Three British men arrested in Libor probe
LONDON/ZURICH (Reuters) - British police and anti-fraud officers made the first arrests in a global interest rate rigging scandal on Tuesday, detaining a former trader and two other men, sources said.
Britain's Serious Fraud Office (SFO), one of a posse of international prosecutors and regulators homing in on rate fixers, said three British men aged 33, 41 and 47 had been taken to a London police station in the early morning for questioning.
"The men are all British nationals currently living in the United Kingdom," the SFO said. A spokesman said late on Tuesday night that the three Libor suspects had been released on bail pending further investigation.
One of those arrested was former Citigroup and UBS trader Thomas Hayes, according to a source familiar with the situation.
The two other were Terry Farr and James Gilmour, who both worked at interdealer broker RP Martin, according to a separate source, who also spoke on condition of anonymity. Hayes, Farr and Gilmour could not be immediately reached for comment.
On his LinkedIn page, Farr is listed as a "money broker at RP Martin". RP Martin declined to comment.
Prosecutors and regulators across Europe, the United States, Canada and Japan have been investigating how traders attempted to rig key interbank lending rates such as Libor, the London interbank offered rate, and its euro equivalent, Euribor.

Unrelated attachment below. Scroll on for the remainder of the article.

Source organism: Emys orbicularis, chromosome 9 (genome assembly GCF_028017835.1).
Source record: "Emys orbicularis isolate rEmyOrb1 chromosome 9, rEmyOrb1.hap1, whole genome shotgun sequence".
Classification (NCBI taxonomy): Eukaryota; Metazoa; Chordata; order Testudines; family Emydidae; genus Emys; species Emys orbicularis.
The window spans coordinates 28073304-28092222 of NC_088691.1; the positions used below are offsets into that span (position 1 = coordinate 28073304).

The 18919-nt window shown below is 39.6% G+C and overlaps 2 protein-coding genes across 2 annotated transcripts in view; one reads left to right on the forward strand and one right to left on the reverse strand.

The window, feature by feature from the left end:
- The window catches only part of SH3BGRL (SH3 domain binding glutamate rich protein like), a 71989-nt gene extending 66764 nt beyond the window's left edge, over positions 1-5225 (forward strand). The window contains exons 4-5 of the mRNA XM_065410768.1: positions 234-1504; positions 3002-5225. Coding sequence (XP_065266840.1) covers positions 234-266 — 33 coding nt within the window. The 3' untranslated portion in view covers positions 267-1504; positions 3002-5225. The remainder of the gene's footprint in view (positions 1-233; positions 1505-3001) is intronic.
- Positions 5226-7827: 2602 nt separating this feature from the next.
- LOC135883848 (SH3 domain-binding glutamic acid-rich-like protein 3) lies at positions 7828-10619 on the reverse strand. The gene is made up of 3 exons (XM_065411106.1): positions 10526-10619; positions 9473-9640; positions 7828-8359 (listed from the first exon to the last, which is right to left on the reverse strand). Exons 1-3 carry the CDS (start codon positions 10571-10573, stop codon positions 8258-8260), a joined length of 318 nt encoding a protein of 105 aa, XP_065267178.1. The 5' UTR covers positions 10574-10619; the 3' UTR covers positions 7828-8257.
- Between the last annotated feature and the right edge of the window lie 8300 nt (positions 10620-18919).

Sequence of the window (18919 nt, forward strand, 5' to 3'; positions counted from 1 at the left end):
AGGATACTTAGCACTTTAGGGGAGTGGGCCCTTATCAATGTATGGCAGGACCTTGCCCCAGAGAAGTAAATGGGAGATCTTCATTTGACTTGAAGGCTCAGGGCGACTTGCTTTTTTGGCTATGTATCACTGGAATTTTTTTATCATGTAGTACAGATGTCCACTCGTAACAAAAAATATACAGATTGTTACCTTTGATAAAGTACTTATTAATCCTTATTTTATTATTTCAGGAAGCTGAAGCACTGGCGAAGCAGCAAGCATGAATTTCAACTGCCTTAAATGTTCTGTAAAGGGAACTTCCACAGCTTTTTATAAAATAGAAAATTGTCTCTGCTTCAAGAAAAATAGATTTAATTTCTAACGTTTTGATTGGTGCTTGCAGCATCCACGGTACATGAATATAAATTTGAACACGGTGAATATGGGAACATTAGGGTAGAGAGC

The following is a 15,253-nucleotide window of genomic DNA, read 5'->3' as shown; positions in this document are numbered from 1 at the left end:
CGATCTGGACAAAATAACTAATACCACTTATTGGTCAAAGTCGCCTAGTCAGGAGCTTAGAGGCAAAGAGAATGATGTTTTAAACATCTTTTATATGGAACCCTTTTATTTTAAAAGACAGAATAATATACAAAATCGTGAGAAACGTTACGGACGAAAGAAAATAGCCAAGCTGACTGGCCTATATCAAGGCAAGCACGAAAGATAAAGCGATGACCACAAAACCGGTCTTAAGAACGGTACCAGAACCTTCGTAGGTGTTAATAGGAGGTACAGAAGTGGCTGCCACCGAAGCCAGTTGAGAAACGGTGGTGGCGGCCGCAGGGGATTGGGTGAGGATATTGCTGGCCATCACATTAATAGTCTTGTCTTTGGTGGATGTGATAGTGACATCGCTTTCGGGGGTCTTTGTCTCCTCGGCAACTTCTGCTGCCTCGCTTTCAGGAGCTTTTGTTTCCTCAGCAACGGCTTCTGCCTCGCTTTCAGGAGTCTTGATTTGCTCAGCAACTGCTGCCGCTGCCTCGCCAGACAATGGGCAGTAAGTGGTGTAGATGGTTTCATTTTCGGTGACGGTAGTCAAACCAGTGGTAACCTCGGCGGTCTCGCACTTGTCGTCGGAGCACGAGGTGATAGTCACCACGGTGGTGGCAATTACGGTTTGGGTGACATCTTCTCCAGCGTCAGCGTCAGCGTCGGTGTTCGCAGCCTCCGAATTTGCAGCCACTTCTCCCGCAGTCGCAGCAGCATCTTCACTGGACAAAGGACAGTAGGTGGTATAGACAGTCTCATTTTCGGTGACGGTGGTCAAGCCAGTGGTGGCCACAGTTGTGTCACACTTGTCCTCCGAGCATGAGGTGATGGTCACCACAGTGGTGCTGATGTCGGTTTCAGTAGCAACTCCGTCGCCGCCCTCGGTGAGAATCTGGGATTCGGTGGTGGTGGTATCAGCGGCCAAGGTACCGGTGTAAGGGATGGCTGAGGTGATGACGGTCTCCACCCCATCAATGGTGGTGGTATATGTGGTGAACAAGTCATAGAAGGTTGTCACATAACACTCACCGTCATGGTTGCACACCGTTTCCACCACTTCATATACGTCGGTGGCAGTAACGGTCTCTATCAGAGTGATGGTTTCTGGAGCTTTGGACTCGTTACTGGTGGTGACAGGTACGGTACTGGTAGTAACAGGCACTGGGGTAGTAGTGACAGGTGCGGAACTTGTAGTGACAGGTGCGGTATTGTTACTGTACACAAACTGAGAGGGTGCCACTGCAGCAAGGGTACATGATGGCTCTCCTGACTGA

Dozens of people are under investigation in the probe, but the arrests are the first since the U.S. Commodity Futures Trading Commission initiated an industry-wide investigation into suspected Libor collusion in October 2008.
INVESTIGATION HEATS UP
Designed originally in the late 1960s to estimate the costs at which banks will lend to each other, Libor has become a central cog in the global financial system and a benchmark for $550 trillion (341.3 trillion pounds) in contracts ranging from interest rate derivatives to home loans and credit cards.
According to the Canadian Competition Bureau regulator, which is investigating anti-competitive activity relating to Libor, Hayes and other individuals -- not Farr and Gilmour -- attempted to manipulate yen Libor. This is the average interbank interest rate at which banks are prepared to lend one another unsecured funds denominated in Japanese yen.
Court documents filed by the Canadian regulator also claim Hayes contacted traders at other banks in London to get them to manipulate yen rates.
Hayes, who began his financial career at Britain's RBS, worked at Swiss bank UBS from 2006-09 before leaving for U.S. bank Citigroup, where he stayed until 2010.
The arrests mark a ratcheting up of the complex investigation since Barclays admitted in June that its traders had tried to manipulate Libor and Euribor from 2005 through 2009 and that the bank had low-balled rates during the 2007/08 credit crunch.
The British bank reached a $450 million settlement with U.S. and UK regulators.
But as details emerged about how traders brazenly gamed Libor, it triggered a public and political backlash that saw three of the bank's top executive leave and sparked inquiries into how banks lied about their true costs of borrowing -- and whether regulators either condoned or failed to stop manipulation.
More than a dozen other banks are being investigated. Switzerland's UBS and RBS are expected to be next to reach financial settlements shortly.
Spokespeople for UBS, Barclays, Citigroup and RBS declined to comment on the arrests. Police referred all questions to the SFO.
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